02/24/2011 08:37 am ET | Updated May 25, 2011

Advancing Eating Disorders as a Public Health Concern

These days most people know someone in their family or community who has been impacted by an eating disorder. In the United States alone, as many as 10 million females and 1 million males are fighting a life and death battle with anorexia or bulimia. Approximately 15 million more are struggling with binge eating disorder.

Research shows that genetic factors create vulnerabilities for some individuals, placing them at risk for responding to cultural pressures and triggering behaviors such as dieting and obsessive exercise. Every eating disorder signifies a host of psychological and medical problems that can be exceptionally costly, not only economically, but also in terms of physical, emotional, spiritual and social suffering.

This week marks National Eating Disorders Awareness Week, a time to promote public and media attention to the seriousness of these disorders. It's time to advance the public health agenda of eating disorder prevention so that we can reduce the incidence of these deadly diseases and restore quality of life to the people of America and beyond.

The diet industry markets their fads, promotes the notion of good foods and bad foods, terrorizes us with fears of becoming "fat," and hooks us on disregarding our hunger cues and body signals. To make matters worse, the fashion industry sells lies as it promises us to feel better if we fit in to our "skinny" jeans, and the advertisers bombard us with subliminal messages instilling us with a sense of inadequacy.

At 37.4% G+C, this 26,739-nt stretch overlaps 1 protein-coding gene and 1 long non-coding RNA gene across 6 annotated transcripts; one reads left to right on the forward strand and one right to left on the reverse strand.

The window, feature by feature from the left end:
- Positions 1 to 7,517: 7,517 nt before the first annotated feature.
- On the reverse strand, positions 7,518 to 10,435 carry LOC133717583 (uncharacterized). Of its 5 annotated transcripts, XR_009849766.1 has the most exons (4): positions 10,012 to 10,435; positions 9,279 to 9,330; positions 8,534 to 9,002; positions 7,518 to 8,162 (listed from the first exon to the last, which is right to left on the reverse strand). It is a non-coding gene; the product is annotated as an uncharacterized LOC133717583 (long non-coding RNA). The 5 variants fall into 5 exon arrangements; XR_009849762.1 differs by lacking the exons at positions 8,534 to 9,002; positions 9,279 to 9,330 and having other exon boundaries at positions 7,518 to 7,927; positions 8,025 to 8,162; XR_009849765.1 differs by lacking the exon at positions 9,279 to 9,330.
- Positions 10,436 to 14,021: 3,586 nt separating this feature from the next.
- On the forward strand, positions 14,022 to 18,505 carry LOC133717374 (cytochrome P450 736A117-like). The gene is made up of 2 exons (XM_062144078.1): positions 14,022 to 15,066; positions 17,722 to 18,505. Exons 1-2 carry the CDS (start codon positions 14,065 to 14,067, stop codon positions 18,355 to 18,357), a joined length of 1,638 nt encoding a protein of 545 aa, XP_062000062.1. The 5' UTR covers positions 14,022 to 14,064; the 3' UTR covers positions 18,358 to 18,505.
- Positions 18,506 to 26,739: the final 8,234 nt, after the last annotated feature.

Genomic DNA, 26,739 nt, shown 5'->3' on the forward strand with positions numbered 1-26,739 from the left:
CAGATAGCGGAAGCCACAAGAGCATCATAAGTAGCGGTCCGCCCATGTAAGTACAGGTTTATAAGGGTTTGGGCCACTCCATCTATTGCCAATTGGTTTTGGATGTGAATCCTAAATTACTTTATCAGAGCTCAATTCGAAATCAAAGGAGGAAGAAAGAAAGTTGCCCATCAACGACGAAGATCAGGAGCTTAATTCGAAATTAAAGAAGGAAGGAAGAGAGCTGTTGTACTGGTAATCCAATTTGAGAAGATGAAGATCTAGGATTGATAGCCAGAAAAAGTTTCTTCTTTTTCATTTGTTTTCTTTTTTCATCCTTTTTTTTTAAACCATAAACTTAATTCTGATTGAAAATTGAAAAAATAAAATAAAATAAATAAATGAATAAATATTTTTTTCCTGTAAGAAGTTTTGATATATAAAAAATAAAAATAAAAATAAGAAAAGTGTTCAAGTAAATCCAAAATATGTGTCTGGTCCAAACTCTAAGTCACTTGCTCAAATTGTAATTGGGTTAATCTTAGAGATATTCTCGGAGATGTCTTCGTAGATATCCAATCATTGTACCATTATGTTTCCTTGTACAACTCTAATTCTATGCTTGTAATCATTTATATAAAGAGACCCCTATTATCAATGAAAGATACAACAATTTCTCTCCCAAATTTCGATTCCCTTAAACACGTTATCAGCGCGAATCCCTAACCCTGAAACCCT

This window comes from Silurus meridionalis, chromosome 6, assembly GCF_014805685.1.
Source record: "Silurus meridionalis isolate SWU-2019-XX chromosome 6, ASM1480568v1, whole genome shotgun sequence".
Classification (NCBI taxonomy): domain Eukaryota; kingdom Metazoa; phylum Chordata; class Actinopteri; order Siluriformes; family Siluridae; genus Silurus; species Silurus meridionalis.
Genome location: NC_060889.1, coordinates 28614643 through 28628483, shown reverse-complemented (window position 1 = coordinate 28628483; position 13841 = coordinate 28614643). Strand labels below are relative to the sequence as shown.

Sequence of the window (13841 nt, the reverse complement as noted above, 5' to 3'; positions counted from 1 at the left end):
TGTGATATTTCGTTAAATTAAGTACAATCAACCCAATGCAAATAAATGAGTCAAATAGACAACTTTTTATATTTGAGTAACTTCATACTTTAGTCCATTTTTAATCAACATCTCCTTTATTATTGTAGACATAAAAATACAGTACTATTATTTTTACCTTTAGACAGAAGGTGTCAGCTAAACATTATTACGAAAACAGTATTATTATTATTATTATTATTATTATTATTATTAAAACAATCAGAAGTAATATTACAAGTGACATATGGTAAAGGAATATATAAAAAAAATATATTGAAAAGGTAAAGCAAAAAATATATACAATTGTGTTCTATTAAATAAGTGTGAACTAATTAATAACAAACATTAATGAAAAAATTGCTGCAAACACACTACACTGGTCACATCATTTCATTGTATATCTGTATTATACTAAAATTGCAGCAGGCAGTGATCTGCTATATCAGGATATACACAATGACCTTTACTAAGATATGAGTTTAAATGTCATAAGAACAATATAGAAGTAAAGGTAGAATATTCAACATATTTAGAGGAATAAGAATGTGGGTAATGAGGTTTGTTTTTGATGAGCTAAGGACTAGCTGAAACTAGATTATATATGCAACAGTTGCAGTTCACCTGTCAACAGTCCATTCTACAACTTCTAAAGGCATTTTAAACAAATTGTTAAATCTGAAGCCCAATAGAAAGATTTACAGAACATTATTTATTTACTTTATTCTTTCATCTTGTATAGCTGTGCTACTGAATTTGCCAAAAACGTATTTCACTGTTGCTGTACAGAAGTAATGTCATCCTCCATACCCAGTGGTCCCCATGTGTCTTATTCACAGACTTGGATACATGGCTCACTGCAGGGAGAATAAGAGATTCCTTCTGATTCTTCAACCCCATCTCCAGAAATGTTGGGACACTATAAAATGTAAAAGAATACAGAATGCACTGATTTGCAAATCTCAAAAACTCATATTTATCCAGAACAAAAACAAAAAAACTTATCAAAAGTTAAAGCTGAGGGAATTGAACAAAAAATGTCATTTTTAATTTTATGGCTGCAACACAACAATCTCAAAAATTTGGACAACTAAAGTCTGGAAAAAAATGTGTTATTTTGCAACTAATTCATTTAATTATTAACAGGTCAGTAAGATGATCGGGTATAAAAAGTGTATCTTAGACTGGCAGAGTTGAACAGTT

It's all getting worse as these industries get fat off causing the public a whole lot of suffering. On April 15, A Chance to Heal will host a groundbreaking national symposium in Philadelphia, bringing together researchers, policymakers, and educators in the field of eating disorder prevention to advance the public health agenda of eating disorders prevention. Prevention experts will help attendees focus on policy, advocacy & legislation, research & evaluation, health & social services, and education & training. There are certain to be many questions raised as well as suggestions for next steps toward making prevention of these disorders a concern of the past.

Imagine how much healthier we'd all be if public health efforts helped us learn how to tune in to our bodies hunger signals and feed ourselves with foods that satisfy; Imagine if these same efforts helped promote marketing campaigns that focused us on how to maintain a healthy weight rather that how to lose weight; Imagine if the outcome of these public health efforts transformed the culture of deprivation that leads to craving to become a culture that encourages positive body image, with health at many sizes.

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